New London in New London County, Connecticut — The American Northeast (New England)
This sturdy granite building is the oldest surviving structure at Fort Trumbull State Park. At the urging of President George Washington, Congress authorized funds to fortify American seaports in 1794. A French engineer, Stephen Rochefontaine, directed the fortification effort in New England. This blockhouse, sometimes called a citadel, was built under the 1794 federal program, when the first Fort Trumbull was repaired and reconfigured. The first Fort Trumbull had been built almost twenty years earlier on and around this site.
The thick stone walls of the blockhouse taper upward and have few openings. Rochefontaine designed the building to be “bomb proof,” meaning that exploding shells could not penetrate the walls. He included a magazine, which is a chamber for storing ammunition, in the cellar. Plans called for the building to serve as living quarters for twenty-two soldiers during peacetime and to crowd in fifty men during a war. The building was also intended to serve as a final defensive stronghold if the fort came under attack and all else failed.
Out of all the buildings constructed from Georgia to Maine under the 1794 federal fortification program, this is the only one that still stands today.
Erected by Fort Trumbull State Park.
Location. Click for map. Marker is located in Fort Trumbull State Park. Marker is in this post office area: New London CT 06320, United States of America.
Other nearby markers. At least 8 other markers are within walking distance of this marker. North Battery (within shouting distance of this marker); Parade Ground (within shouting distance of this marker); Fort Trumbull (within shouting distance of this marker); The Barracks (within shouting distance of this marker); Cold War (within shouting distance of this marker); Maury Hall (within shouting distance of this marker); Scientific Research (about 300 feet away, measured in a direct line); Merchant Marine (about 300 feet away). Click for a list of all markers in New London.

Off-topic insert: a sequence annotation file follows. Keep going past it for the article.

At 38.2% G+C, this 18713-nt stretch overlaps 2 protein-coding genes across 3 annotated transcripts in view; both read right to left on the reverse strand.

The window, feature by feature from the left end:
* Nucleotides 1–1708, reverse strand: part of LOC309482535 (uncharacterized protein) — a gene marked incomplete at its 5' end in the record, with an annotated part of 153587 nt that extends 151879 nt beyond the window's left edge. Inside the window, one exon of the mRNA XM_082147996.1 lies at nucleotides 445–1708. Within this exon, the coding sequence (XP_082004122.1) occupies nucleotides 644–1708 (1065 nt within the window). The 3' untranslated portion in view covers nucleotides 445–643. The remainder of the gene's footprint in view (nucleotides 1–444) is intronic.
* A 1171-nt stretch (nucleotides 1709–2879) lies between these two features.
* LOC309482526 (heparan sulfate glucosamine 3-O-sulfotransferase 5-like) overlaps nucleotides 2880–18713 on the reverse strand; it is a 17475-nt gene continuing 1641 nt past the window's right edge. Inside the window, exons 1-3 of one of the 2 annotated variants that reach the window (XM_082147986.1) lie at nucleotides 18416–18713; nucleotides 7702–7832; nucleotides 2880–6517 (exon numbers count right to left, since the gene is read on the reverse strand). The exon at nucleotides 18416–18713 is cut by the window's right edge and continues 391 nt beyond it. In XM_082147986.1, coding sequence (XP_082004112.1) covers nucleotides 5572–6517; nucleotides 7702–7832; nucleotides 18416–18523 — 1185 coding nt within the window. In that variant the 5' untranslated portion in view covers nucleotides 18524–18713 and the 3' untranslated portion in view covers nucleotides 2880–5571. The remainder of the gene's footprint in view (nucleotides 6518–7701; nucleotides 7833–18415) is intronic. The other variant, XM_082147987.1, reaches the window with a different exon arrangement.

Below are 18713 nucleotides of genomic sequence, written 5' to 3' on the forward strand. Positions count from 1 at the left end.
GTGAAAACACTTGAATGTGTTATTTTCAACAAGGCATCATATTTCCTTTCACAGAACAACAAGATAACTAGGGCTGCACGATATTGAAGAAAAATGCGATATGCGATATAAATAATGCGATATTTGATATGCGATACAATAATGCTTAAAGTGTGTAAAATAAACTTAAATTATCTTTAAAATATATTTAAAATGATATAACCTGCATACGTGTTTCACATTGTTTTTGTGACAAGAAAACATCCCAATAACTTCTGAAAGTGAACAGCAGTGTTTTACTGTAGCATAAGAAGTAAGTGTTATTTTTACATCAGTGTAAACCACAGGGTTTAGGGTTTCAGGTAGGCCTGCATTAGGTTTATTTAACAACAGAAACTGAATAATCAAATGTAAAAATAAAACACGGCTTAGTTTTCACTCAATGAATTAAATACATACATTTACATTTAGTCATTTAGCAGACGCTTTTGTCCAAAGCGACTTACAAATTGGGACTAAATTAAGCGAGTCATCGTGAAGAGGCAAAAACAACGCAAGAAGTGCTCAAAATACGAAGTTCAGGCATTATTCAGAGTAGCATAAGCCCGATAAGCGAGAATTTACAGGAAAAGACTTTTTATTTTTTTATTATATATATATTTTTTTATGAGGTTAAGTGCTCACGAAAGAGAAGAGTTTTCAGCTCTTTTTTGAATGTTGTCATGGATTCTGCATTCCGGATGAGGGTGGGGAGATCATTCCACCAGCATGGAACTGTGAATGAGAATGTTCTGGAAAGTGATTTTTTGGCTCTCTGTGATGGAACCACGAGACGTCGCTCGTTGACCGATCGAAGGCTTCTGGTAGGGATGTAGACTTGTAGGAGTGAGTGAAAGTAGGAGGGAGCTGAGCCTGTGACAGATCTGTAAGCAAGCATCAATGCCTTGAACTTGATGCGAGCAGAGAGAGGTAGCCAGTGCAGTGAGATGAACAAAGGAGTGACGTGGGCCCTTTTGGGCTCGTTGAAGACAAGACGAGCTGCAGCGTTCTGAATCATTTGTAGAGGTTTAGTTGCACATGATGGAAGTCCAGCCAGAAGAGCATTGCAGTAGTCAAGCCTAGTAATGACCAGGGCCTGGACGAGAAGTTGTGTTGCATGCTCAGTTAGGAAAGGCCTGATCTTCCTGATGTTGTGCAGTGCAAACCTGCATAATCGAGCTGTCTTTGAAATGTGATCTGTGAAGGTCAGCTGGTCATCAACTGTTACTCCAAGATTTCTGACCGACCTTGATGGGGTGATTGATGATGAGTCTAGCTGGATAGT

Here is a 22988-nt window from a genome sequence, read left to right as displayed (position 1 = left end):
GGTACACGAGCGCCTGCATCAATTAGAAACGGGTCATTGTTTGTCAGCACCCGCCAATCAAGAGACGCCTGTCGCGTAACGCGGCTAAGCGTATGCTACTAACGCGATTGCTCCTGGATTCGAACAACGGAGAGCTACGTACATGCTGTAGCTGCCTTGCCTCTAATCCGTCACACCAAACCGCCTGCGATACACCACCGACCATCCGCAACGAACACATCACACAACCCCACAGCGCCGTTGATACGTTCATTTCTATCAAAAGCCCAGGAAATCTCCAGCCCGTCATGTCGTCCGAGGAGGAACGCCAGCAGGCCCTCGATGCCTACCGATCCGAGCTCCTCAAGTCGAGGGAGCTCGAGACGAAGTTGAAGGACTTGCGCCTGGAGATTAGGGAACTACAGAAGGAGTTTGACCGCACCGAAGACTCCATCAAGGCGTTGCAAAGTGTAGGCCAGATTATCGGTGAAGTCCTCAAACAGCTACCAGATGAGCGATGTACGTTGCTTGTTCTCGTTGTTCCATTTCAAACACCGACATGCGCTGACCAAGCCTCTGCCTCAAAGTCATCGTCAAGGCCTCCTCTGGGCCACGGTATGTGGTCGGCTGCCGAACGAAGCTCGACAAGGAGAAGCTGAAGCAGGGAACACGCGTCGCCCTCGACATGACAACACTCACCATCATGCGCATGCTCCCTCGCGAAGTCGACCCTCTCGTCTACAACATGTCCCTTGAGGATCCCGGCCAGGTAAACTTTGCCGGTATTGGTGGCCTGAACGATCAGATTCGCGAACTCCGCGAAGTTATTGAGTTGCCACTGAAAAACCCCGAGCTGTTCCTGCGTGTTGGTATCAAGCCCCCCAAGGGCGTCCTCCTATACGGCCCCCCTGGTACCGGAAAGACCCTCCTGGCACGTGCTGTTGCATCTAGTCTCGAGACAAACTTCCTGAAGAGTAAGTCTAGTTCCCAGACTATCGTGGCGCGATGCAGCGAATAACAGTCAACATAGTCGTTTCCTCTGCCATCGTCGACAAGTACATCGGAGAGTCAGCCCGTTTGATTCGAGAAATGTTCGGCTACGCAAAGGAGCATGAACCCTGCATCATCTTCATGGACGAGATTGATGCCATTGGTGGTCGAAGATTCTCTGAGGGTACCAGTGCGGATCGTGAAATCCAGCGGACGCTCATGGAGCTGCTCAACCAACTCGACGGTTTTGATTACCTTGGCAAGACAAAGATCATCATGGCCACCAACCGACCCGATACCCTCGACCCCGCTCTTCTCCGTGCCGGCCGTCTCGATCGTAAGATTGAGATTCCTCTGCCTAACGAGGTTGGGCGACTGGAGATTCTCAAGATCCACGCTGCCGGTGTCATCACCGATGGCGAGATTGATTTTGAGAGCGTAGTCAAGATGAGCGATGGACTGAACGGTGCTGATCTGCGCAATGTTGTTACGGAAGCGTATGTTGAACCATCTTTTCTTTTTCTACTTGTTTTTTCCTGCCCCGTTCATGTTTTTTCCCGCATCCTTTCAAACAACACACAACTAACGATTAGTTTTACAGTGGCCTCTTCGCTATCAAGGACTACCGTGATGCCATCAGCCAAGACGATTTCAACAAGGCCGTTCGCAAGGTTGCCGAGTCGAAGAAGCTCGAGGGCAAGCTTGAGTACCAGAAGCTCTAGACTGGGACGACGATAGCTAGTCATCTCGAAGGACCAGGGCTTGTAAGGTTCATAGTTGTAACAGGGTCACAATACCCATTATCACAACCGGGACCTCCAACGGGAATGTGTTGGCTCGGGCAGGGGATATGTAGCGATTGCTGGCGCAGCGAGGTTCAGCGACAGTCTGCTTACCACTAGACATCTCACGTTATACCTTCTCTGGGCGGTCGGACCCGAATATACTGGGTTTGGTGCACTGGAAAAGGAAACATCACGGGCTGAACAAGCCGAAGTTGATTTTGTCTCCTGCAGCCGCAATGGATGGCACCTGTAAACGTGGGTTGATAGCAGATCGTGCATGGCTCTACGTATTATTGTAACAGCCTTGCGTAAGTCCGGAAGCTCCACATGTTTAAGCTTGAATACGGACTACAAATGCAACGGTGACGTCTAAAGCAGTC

More about this marker. An old map appears at the upper right of the marker. It has a caption of “This detail of a map from the period by Captain Lyman shows the first Fort Trumbull at the time that the traitor Benedict Arnold commanded a brutal attack on the revolutionaries in New London and Groton, in 1781. Captain Lyman was a Tory, an American who sided with the British, opposing the Revolution.
Construction of the first fort started in 1775, when Connecticut
Made of earth and sod, the fortís walls were sixteen feet thick and faced the harbor, but the fort lacked such solid protection on the landward side. The single line across the back of the fort may depict a row of wooden posts set side by side, a defense called a palisade.
The fort was repaired and reconfigured in the 1790s, when the blockhouse was built.
Also see . . . History of Fort Trumbull. Friends of Fort Trumbull website. (Submitted on October 13, 2011, by Bill Coughlin of North Arlington, New Jersey.)
Categories. • Forts, Castles •
Credits. This page originally submitted on , by Bill Coughlin of North Arlington, New Jersey. This page has been viewed 296 times since then and 53 times this year. Photos: 1, 2, 3, 4. submitted on , by Bill Coughlin of North Arlington, New Jersey. 5. submitted on , by Bill Coughlin of North Arlington, New Jersey. This page was last revised on June 16, 2016.